It’s a tough spot to find oneself in — stuck under a collapsed ventilation shaft, smoke filling your lungs, sparks shooting over your eyes, that irritating klaxon blasting once a second into your ears.

“60 seconds remaining,” the computer voice says above the din of burning electronics and crashing metal. It’s funny how mellow her voice is. It makes me wonder if she were designed that way in order to keep people calm during times of great stress.

“50 seconds remaining.”

There she goes again. Calm as a cucumber counting down how much time is left before the ship blows up. The ship’s designers probably envisioned a nice orderly exit to the escape pods. Lines of people walking lock-step quickly, but quietly, to the launch deck, while the ship floated still and silent in space.

“40 seconds remaining.”

Instead, the whole ship was falling apart and most of the people inside were shoving and trampling each other to get to the pods, or crying hysterically in the fetal position, or dead. Or, like me, trapped under a collapsed ventilation shaft.

“30 seconds remaining.”

I wasn’t the only one in the cargo hold when it collapsed. Wilhelm was there with me. We were moving ore-barrels during an uneventful shift when suddenly all hell broke loose. Explosions and ship-quakes. Barrels tumbled, boxes fell, and a large section of the ship wall collapsed right next to me. I managed to miss getting crushed by that, but immediately afterward the ventilation shaft hit me, landing on my legs and pulverizing them into meat. I blacked out, and the next thing I know Wilhelm was shaking me, waking me up.

“20 seconds remaining.” the computer says now.

Wilhelm isn’t here anymore. He stayed for a minute, trying to pull me out, but then the calm computer voice announced, “Self-destruct initiated.”

He stood up, looked at me, looked at the exit, looked back at me, shrugged, and took off. It hurt, though I can’t say I blame him. Looking at the size of the debris locking me down, there wouldn’t even be much hope with ten Wilhems here.

I’m not too proud to say that the prospect of dying alone isn’t very appealing. Almost as bad as not knowing what was going on out there. Were we being attacked? Did we crash? Was it a ship malfunction? At this point, does it even matter?

“10 seconds remaining.”

I wasn’t in pain. I was in shock and numb from half of my body being crushed.

“9.”

“8.”

Oh great, she’s starting to count every second. I guess that means things are getting real.

“7.”

“6.”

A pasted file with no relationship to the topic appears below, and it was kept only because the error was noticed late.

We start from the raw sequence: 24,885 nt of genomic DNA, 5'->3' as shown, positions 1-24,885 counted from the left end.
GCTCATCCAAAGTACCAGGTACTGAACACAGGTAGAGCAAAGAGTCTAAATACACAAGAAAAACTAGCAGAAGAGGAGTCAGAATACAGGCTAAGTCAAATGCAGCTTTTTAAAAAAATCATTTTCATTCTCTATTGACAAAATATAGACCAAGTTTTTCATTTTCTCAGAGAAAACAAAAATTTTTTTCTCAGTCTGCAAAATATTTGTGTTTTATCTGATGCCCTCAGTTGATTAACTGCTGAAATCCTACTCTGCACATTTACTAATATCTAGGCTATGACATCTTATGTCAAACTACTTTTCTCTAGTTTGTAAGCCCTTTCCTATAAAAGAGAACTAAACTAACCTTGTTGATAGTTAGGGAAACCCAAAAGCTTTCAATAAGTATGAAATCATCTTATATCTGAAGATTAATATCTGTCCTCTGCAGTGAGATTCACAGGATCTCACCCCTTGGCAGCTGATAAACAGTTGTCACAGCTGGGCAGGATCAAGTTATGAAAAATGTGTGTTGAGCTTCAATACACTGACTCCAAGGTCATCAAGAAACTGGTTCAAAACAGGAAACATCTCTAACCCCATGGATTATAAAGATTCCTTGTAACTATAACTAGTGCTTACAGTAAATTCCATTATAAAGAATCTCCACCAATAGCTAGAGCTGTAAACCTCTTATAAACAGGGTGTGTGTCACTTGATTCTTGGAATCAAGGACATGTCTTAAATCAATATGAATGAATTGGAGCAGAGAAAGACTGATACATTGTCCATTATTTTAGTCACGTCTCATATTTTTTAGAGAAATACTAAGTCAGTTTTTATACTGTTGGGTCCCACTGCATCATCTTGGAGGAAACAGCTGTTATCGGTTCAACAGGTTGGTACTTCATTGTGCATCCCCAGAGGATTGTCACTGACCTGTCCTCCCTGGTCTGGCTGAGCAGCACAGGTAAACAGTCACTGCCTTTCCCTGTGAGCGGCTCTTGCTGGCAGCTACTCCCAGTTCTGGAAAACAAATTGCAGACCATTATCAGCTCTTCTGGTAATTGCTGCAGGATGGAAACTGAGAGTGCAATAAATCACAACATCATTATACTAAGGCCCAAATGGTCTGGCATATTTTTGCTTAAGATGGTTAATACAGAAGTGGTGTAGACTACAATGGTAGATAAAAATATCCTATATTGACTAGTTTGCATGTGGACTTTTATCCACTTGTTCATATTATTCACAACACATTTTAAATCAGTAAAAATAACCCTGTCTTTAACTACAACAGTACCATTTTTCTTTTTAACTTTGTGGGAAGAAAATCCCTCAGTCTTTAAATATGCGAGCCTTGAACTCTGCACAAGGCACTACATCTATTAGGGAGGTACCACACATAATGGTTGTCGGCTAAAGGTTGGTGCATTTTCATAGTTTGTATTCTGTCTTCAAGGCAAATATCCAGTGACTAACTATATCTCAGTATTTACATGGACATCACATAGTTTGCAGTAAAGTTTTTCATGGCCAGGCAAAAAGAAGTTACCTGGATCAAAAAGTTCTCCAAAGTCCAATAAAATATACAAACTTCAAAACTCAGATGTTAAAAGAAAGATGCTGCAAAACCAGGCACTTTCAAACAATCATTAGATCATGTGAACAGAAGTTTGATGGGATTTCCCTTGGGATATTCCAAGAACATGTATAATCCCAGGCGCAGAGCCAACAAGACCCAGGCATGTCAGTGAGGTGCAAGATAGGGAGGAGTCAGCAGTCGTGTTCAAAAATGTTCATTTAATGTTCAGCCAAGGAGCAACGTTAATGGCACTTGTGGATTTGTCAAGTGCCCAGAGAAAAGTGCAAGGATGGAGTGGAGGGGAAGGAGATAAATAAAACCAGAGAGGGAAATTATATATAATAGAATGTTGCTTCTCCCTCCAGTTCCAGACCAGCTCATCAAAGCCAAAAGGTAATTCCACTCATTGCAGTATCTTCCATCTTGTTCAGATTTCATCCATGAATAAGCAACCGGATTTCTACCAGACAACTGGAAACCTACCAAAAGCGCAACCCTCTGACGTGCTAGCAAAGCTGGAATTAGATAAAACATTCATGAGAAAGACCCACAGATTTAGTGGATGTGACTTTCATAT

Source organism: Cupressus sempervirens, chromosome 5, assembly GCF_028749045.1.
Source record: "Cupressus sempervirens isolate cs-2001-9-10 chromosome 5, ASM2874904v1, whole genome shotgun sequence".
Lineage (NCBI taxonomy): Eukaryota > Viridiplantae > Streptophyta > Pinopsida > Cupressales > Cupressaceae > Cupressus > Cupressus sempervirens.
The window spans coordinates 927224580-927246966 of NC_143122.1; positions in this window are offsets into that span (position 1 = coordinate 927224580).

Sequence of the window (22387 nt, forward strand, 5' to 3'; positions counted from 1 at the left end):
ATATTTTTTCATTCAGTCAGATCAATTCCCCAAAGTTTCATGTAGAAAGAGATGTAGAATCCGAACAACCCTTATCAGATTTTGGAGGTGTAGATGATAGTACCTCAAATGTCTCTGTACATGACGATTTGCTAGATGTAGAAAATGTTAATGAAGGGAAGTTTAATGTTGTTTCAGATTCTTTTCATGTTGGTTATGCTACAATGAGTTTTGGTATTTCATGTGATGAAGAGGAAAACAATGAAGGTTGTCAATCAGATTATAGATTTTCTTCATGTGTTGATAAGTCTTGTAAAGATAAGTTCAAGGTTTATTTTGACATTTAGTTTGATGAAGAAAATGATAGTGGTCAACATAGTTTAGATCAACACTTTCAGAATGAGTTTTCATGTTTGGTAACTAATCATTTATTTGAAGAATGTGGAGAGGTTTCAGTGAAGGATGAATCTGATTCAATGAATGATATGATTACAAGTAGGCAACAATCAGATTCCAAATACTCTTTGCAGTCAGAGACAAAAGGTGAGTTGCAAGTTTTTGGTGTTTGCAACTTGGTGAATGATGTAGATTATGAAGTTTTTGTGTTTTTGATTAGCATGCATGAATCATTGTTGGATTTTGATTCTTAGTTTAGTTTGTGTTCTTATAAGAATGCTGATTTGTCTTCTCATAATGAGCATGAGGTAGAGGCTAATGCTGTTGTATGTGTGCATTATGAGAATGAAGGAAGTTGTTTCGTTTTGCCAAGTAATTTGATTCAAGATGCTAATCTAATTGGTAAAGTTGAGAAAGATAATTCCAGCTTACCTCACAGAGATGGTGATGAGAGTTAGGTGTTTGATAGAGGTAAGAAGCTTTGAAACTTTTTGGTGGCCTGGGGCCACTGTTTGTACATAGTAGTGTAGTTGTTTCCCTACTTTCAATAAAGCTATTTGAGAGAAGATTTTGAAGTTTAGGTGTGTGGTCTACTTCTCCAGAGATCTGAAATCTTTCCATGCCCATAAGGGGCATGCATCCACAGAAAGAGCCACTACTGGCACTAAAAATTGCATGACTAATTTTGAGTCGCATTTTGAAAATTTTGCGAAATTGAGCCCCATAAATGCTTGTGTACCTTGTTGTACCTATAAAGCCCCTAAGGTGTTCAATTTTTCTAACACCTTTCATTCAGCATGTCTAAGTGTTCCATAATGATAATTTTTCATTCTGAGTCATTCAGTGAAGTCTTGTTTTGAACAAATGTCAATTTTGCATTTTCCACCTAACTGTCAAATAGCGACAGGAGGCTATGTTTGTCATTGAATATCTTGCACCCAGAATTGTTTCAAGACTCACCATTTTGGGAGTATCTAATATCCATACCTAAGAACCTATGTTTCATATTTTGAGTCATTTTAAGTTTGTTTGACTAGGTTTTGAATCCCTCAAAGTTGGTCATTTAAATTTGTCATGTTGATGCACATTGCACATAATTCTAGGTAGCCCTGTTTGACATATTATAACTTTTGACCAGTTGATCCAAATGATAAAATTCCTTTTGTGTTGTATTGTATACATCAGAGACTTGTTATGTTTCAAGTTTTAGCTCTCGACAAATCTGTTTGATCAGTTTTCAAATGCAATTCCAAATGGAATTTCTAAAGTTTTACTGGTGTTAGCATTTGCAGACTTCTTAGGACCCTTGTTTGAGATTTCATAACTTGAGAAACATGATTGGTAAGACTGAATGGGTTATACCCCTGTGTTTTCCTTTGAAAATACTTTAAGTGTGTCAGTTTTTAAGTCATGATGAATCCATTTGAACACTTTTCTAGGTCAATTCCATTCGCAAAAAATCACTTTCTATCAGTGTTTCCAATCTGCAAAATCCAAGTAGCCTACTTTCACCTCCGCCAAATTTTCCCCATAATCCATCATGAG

My whole life isn’t flashing through my head. At least not yet. Maybe if I give it another second or two.

“5.”

“4.”

Really, nothing? I guess I’ll die alone with only my crushed limbs for company.

“3.”

I contemplate screaming, but what good would that do? I would much rather die with a good memory to make me all warm and fuzzy.

“2.”

I try to conjure up something nice, but the klaxon keeps distracting me.

“1.”

Suddenly, memories come flooding into my brain. Oh, here we go!

I see my childhood. My first day of school in Moon Base Sigma. Being made fun of for my big ears in 5th grade. My first kiss with cute Tisha Palmer at thirteen. Winning a pie-eating contest during a junior field trip. My vacation with my friends to Mercury One after high school. Failing a midterm in Jupiter Tech because I was up all night playing poker. Getting a vid-call from my mother telling me that my father had died of a heart-attack. The look on my Mother’s face at his funeral. The look on her face when I finally graduated a year later. My first day at work on a warp-ship, thinking how my father would have loved to have been there. Going on a date with a pretty ensign I met after she nearly knocked me down in the hall trying to get to her post on time. Getting yelled at by my boss because of damaged cargo in Hold 7 that was clearly not my fault. Getting a vid-call that my Mother had died in a ship-crash on the way to visit her sister. My second date with the pretty ensign where we had a great conversation on the observation deck. Sitting alone in my room, thinking of my parents and crying. Seeing the pretty ensign with another guy on the observation deck, drinks in hands. Putting in for a transfer to another ship. Shooting the breeze with my new coworkers, including Wilhelm, before my first shift. Getting super-drunk at a party off a bottle of Synth-Tea that someone had snuck aboard. Moving ore-barrels with Wilhelm in a cargo hold. An explosion, dust and pain and fear and claustrophobia. Being abandoned by Wilhelm. Listening to that calm computer voice and wondering if this was the end. Complete silence, bright light, and the sensation of my Mother and Father pulling me into their arms.


P. R. O’Leary writes dark tales tinged with humor and humorous tales tinged with darkness. When he’s not writing, he enjoys running long distances and going to film festivals. You can find his work online and you can find him at his geodesic dome in central New Jersey.